The second critical point about having an RTOS is the low latency to attend situations, in real RTOS, those times are close to deterministic (you have deadlines, priorities and effective context switching that warranty that). Today, several drone navigations systems relay on NuttX for that reason. The choice made by SONY was good, NuttX is also POSIX compliant which means your code will be reusable on other platforms.

The complete picture

However, the Spresense is just the tip of the iceberg. Another nice surprise from Japan: I discovered their #AI tools. It turns to be that Sony is doing a great job regarding AI (proven technology used in their communication networks, robots and other customer appliances). Open Source communities and freely available (and amazing) tools complete the picture. What is important in this context is their nnabla library (evolved since 2010 when Sony started the research on AI) and the SONY Neural Network Console, a Windows application (I am running it on a MacBook Pro with Parallels with zero issues) that will allow you to train and create Neural Networks by drag and drop!.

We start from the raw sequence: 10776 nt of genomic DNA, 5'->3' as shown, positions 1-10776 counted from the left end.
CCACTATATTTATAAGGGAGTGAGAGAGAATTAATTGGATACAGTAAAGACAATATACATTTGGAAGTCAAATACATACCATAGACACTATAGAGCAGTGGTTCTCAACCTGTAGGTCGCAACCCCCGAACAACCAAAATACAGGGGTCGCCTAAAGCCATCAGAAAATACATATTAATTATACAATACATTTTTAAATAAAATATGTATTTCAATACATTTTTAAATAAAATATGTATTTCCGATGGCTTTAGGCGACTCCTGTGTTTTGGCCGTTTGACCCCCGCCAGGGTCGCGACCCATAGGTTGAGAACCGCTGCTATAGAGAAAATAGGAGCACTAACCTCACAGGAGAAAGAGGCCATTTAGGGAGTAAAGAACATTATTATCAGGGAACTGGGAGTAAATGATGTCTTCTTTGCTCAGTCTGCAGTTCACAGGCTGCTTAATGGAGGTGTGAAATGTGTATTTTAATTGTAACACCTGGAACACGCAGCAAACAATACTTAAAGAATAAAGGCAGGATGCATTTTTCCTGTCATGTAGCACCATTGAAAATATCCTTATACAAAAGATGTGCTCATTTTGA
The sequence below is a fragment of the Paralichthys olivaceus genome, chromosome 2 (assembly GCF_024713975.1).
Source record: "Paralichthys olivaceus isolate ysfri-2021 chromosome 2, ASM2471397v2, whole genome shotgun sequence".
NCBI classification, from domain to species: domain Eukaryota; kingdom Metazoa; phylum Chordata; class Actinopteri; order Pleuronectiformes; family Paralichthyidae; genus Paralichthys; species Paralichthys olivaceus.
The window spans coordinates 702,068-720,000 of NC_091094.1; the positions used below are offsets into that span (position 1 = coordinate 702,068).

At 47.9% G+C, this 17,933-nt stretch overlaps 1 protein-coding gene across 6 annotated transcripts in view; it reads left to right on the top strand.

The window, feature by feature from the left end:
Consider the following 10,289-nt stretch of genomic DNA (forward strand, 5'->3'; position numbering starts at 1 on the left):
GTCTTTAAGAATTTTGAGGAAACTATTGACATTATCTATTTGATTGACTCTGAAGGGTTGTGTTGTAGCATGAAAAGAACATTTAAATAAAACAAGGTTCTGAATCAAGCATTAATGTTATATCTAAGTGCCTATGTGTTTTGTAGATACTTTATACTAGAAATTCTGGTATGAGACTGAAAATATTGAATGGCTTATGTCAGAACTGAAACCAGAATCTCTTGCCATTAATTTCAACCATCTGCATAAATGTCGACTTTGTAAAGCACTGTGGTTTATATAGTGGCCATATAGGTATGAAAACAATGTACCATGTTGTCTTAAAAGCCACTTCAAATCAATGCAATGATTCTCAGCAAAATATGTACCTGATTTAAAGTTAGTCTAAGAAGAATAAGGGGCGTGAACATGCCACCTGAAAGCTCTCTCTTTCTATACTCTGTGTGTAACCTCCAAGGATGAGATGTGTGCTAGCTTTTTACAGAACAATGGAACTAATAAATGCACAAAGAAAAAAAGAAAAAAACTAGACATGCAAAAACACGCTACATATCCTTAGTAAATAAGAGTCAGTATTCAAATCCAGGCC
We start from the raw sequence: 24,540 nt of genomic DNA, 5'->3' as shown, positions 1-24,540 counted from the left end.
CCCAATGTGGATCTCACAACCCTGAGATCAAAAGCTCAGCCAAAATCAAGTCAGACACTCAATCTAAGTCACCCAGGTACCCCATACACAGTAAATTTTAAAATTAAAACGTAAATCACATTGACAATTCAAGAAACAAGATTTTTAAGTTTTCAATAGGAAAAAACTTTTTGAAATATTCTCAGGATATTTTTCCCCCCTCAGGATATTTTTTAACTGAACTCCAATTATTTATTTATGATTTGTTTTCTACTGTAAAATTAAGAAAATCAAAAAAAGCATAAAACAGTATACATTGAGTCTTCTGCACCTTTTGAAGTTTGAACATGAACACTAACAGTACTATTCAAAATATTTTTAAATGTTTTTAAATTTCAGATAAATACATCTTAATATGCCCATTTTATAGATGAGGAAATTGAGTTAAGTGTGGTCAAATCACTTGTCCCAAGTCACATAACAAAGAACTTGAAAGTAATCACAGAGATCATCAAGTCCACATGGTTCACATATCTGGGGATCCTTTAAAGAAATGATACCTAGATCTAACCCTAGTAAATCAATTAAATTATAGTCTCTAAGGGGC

You can find more information about this in the following links:

https://dl.sony.com (The NNC Console)
https://nnabla.org (The Library)

AI is a black box for many people, with this tool you will be able to arrange data for training (numbers, images, sounds... ) and create a NN by dragging blocks and connecting them together... just like that, drag an input function, then connect it with activators or math formulas, a final selector, save, train, evaluate and export the model to the C runtime. After optimization, that model will run on the Spresense using the DNNR (Deep Neural Network Runtime), you can do that even from the Arduino Environment.

Neural Network development has a lot of trial and error, both on datasets and the networks themselves, one thing that caught my attention was a feature to find structures in an automatic way, so, you can let your machine alone performing this repetitive tries to find the best evaluations... Maybe it gives you another good surprise. It is worthy to mention though that the Spresense won’t be able to run everything you create with this tool due to the obvious memory capabilities constraints on the device.

 Sound amazing, right? Well, I don’t know if SONY is still using its Make.Believe slogan but in this case, my first impressions were unreal.

A summary from a technical point of view: